Poster E74, Monday, March 27, 2:30 – 4:30 pm, Pacific Concourse
Native language proficiency modulates spatial characteristics and magnitude of neural responses to phrase-structure violations: An MEG study
Lyam Bailey1, Lisa J. Beck1, Morgan Johnson1, Tim Bardouille1, Aaron J. Newman1; 1Dalhousie University
Past analyses of the neural correlates of sentence processing have largely been based on the assumption that native language (L1) users show homogeneity in language proficiency, and in corresponding brain activity. However, a growing body of research has shown that proficiency is not homogeneous among L1 users, and that variability in this — and other cognitive factors — could influence the way in which each individual processes language. Recent research from our lab and others indicates that components of the event-related potentials (ERPs) elicited during sentence processing vary between individuals as a function of language proficiency and other cognitive factors. The current investigation used magnetoencephalography (MEG) to investigate individual differences in the neural correlates of syntactic processing. We recruited 20 demographically diverse participants exhibiting a range of scores on tests of language and cognition. At the whole-group level, sentences containing phrase structure violations (for example, ‘I banana the ate’ vs. ‘I ate the banana’) elicited expected modulation of the MEG signal — equivalent to the P600 effect typically seen in ERP studies of similar design. Individual participant scores on the listening grammar and speaking grammar components of the Test of Adult & Adolescent Language (TOAL-3), a standardised measure of L1 proficiency, were positively correlated with amplitude change in the MEG signal. Moreover, higher scores on the speaking grammar component were associated with increased lateralisation of activity to the left hemisphere. These results further demonstrate that individual differences modulate neural activity underlying certain cognitive processes.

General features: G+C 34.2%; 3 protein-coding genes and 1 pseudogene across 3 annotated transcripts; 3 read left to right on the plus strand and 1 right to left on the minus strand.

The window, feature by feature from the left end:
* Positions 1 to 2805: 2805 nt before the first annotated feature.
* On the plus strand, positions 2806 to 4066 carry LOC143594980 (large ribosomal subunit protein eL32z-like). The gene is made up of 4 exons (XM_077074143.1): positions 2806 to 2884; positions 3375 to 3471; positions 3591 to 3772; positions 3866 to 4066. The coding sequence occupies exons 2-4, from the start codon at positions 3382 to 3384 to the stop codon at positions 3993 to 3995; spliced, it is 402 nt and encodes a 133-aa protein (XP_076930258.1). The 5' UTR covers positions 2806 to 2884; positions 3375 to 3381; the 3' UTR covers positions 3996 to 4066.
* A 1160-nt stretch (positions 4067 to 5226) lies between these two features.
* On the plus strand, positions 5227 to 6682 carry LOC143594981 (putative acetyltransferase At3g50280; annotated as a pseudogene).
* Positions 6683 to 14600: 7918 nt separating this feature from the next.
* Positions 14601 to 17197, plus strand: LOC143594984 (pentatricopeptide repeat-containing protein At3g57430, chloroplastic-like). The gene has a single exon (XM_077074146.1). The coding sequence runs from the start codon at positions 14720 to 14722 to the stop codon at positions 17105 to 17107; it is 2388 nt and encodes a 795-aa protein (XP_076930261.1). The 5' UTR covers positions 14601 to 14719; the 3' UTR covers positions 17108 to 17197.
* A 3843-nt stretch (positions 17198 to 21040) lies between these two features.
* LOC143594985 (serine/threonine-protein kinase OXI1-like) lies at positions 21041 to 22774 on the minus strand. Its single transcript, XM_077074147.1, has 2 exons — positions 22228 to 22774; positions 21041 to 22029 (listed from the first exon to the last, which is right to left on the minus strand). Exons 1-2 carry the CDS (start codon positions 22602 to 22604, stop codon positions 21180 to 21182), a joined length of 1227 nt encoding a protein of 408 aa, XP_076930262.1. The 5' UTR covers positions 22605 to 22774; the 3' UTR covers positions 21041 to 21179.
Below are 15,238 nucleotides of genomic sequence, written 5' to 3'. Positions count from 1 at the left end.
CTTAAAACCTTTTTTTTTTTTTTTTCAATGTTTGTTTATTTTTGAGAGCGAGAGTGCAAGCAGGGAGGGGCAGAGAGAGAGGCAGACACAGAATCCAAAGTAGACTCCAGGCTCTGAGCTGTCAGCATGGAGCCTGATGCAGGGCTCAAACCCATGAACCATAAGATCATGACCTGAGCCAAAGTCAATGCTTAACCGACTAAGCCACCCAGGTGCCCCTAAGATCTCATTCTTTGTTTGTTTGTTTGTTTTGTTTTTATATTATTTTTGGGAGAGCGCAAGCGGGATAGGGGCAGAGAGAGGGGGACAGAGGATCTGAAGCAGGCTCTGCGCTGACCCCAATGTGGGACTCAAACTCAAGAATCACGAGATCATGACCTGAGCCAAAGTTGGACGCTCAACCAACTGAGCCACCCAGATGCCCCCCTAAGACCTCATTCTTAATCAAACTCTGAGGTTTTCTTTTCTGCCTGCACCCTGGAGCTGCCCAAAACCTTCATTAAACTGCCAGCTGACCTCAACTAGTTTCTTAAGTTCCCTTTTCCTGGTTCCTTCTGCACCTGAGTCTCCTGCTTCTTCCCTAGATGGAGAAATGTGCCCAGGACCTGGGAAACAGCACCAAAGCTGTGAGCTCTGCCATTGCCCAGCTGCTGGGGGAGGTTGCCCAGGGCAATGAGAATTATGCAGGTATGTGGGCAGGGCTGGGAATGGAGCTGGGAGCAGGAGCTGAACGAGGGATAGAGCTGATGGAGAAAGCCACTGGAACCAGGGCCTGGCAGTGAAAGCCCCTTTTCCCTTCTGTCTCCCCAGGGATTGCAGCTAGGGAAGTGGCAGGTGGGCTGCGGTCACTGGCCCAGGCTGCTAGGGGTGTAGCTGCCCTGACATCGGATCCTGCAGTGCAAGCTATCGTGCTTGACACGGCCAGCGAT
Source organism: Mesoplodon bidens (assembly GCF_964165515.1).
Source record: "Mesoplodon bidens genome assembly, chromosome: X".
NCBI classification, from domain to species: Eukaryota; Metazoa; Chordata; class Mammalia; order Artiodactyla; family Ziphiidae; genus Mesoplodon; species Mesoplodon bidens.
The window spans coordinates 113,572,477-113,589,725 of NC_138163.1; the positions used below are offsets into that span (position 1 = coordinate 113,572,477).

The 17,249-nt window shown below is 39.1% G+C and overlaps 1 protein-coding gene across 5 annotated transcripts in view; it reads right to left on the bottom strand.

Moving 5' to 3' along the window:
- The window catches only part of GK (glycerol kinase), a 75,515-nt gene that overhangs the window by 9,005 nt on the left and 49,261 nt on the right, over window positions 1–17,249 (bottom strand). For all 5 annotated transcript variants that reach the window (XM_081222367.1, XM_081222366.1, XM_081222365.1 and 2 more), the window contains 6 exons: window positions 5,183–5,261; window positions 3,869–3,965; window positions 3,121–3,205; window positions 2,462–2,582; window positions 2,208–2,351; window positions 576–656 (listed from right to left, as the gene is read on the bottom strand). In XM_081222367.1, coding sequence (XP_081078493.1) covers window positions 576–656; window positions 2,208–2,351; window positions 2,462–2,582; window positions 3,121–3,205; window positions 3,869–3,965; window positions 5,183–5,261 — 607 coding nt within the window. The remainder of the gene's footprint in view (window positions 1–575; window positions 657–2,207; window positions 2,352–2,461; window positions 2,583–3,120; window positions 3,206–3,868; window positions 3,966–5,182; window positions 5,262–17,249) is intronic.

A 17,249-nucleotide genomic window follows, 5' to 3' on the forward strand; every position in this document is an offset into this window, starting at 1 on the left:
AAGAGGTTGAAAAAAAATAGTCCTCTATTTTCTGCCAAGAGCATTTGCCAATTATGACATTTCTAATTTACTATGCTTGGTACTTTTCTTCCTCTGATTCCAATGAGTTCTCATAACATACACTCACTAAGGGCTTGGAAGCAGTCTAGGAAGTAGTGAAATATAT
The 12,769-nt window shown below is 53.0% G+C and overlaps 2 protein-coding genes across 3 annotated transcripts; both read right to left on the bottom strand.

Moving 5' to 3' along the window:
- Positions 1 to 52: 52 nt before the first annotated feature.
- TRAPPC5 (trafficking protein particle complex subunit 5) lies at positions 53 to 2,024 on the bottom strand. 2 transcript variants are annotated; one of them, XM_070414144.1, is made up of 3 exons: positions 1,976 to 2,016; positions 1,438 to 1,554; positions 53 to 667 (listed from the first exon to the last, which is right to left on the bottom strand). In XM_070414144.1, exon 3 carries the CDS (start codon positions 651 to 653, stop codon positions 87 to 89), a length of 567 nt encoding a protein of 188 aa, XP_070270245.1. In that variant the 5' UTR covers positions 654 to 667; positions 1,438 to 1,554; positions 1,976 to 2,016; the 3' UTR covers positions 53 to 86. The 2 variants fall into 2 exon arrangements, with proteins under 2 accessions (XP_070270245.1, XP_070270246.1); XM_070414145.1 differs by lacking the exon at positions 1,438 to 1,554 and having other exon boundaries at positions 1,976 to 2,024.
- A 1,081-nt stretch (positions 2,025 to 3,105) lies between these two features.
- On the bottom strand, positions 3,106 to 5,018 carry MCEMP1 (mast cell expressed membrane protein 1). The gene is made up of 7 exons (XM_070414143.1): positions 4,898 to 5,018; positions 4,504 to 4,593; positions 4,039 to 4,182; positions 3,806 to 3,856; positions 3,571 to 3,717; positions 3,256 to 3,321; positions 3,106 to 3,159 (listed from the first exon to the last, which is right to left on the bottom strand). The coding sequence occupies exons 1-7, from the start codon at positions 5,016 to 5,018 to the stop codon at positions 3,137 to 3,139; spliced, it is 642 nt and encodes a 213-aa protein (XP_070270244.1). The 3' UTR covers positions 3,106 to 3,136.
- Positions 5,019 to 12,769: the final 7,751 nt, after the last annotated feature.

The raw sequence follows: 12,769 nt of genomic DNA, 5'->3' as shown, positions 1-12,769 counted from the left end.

Topic Area: LANGUAGE: Syntax